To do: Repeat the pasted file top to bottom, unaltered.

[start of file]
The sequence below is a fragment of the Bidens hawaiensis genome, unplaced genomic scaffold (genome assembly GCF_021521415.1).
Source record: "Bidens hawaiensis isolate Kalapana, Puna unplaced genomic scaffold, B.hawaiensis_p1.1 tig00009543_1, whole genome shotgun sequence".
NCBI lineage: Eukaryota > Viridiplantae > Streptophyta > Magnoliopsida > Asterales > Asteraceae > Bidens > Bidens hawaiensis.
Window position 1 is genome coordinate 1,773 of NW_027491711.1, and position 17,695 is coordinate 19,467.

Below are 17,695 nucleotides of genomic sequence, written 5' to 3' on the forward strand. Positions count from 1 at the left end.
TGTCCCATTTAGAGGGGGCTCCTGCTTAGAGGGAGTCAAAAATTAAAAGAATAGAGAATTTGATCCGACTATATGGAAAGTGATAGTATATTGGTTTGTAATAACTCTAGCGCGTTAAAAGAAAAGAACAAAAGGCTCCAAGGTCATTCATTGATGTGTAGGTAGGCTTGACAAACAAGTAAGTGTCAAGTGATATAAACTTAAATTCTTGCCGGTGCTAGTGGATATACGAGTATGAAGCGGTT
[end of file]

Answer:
The sequence below is a fragment of the Bidens hawaiensis genome, unplaced genomic scaffold (genome assembly GCF_021521415.1).
Source record: "Bidens hawaiensis isolate Kalapana, Puna unplaced genomic scaffold, B.hawaiensis_p1.1 tig00009543_1, whole genome shotgun sequence".
NCBI lineage: Eukaryota > Viridiplantae > Streptophyta > Magnoliopsida > Asterales > Asteraceae > Bidens > Bidens hawaiensis.
Window position 1 is genome coordinate 1,773 of NW_027491711.1, and position 17,695 is coordinate 19,467.

Below are 17,695 nucleotides of genomic sequence, written 5' to 3' on the forward strand. Positions count from 1 at the left end.
TGTCCCATTTAGAGGGGGCTCCTGCTTAGAGGGAGTCAAAAATTAAAAGAATAGAGAATTTGATCCGACTATATGGAAAGTGATAGTATATTGGTTTGTAATAACTCTAGCGCGTTAAAAGAAAAGAACAAAAGGCTCCAAGGTCATTCATTGATGTGTAGGTAGGCTTGACAAACAAGTAAGTGTCAAGTGATATAAACTTAAATTCTTGCCGGTGCTAGTGGATATACGAGTATGAAGCGGTT